At the moment, it seems like my best solution is to use open, redirect stdout into a temporary file, and read from the file after the command finishes. Is there a better solution?

  • IPC::Open3 would probably do what you want. It can capture STDERR and STDOUT.

    From mopoke
  • I think you want to take a look at IPC::Open2

  • There is a special perl command for it


    More info can be found on:

    Leon Timmermans : Dude, why do you post something that has already been posted?
    From X-Istence
  • Somewhere at the top of your script, include the line

    use IPC::Open2;

    That will include the necessary module, usually installed with most Perl distributions by default. (If you don't have it, you could install it using CPAN.) Then, instead of open, call:

    $pid = open2($cmd_out, $cmd_in, 'some cmd and args');

    You can send data to your command by sending it to $cmd_in and then read your command's output by reading from $cmd_out.

    If you also want to be able to read the command's stderr stream, you can use the IPC::Open3 module instead.

    Brian Phillips : To anyone reading this, you should make sure and not use bareword filehandles as this example does. See this doc:
    From benzado
  • I always do it this way if I'm only expecting a single line of output or want to split the result on something other than a newline:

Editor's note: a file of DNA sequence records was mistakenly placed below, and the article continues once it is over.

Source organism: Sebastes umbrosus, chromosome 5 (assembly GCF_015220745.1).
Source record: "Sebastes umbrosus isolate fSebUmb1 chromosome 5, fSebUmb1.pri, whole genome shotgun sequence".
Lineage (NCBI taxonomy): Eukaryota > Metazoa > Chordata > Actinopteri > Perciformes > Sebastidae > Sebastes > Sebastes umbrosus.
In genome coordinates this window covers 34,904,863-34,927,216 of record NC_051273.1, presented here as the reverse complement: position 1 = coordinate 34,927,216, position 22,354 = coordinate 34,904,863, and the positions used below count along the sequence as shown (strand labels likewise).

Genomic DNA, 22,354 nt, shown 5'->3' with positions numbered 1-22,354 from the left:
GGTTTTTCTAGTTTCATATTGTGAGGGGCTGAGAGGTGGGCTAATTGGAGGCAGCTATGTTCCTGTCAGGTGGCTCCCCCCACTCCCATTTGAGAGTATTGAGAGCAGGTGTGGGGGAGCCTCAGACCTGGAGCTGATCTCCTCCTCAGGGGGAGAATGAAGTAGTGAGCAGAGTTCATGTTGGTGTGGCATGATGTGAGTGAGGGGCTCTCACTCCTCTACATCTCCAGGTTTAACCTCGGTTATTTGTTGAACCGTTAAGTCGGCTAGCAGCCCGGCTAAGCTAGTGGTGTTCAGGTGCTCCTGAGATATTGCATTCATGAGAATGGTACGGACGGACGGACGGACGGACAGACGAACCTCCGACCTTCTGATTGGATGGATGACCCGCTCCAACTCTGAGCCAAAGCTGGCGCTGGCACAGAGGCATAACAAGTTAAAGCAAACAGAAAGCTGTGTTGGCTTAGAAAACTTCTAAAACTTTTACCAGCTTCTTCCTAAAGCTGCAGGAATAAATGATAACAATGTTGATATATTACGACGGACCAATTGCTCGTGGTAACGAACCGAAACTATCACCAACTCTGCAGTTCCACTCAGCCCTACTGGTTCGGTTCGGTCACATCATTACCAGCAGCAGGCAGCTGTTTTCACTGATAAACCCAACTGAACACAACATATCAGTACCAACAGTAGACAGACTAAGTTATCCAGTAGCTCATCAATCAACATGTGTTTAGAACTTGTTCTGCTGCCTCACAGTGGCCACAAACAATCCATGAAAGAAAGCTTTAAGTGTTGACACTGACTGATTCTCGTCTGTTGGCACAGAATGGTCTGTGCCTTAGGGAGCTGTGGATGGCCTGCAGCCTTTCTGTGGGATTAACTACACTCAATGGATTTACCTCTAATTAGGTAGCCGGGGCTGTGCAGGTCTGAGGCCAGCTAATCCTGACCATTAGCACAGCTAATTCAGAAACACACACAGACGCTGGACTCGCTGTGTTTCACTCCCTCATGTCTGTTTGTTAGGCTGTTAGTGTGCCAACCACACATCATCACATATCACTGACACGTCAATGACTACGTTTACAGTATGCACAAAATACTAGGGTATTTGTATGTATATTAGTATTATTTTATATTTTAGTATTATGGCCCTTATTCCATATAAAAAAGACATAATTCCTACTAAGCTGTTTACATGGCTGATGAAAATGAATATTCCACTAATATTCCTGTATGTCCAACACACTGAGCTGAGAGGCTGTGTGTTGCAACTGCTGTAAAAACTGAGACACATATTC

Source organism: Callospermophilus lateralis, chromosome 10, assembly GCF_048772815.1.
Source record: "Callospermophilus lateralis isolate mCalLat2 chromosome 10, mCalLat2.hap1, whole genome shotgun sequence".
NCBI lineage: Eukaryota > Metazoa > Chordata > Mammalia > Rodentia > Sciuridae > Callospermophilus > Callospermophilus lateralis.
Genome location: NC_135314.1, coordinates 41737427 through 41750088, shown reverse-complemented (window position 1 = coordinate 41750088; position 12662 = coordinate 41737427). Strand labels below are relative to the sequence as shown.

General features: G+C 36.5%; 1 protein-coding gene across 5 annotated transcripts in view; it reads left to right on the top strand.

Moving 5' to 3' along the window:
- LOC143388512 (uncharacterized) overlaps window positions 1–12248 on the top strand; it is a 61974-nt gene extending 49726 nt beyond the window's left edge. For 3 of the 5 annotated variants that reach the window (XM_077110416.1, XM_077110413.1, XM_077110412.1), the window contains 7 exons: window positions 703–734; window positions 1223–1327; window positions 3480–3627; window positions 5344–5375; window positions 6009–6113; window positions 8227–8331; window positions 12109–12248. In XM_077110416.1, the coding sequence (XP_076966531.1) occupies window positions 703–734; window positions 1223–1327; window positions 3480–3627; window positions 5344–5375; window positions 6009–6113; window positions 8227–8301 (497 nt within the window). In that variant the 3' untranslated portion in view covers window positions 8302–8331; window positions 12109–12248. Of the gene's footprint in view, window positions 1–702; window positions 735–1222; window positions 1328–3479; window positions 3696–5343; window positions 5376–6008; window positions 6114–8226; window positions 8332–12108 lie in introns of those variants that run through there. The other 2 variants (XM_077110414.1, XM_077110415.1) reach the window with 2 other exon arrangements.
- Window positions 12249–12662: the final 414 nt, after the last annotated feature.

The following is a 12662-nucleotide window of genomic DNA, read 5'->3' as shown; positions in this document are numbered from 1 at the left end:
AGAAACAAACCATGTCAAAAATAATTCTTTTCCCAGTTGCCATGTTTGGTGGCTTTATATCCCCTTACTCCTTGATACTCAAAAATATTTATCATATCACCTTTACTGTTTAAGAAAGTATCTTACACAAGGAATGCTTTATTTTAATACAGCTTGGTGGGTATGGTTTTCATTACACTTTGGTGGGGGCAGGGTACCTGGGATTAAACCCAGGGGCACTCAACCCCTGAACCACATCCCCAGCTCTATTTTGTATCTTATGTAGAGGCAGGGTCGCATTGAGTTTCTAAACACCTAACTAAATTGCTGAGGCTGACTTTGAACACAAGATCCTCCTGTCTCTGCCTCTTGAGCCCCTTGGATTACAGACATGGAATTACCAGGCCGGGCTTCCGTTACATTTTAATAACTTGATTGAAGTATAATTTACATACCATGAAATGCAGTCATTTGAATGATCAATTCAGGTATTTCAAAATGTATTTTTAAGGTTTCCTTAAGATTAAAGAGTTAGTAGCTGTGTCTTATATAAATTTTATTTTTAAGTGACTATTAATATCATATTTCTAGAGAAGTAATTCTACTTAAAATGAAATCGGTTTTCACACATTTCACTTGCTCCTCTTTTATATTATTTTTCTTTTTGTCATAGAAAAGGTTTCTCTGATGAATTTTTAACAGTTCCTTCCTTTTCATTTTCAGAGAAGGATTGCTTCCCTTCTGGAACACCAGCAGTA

my $result = qx( command args 2>&1 );
    my $rc=$?;

    $rc >> 8 is the exit code of the called program.

    if ($rc != 0 ) {


    If you want to deal with a multi-line response, get the result as an array:
    my @lines = qx( command args 2>&1 );

    foreach ( my $line ) (@lines) {

    if ( $line =~ /some pattern/ ) {



  • The perlipc documentation covers many ways that you can do this, including IPC::Open2 and IPC::Open3.

  • IPC::Open2/3 are fine, but I've found that usually all I really need is IPC::Run3, which handles the simple cases really well with minimal complexity:

    use IPC::Run3;    # Exports run3() by default
    run3( \@cmd, \$in, \$out, \$err );

    The documentation compares IPC::Run3 to other alternatives. It's worth a read even if you don't decide to use it.

    From xdg
  • If you do not want to include extra packages, you can just do

    print TMP  $tmpdata ;
    $res = "" ;
    $res .= $_ ;

    which is the contrary of what you suggested, but should work also.

    From stephanea
  • A very easy way to do this that I recently found is the IPC::Filter module. It lets you do the job extremely intuitively:

    $output = filter $input, 'somecmd', '--with', 'various=args', '--etc';

    Note how it invokes your command without going through the shell if you pass it a list. It also does a reasonable job of handling errors for common utilities. (On failure, it dies, using the text from STDERR as its error message; on success, STDERR is just discarded.)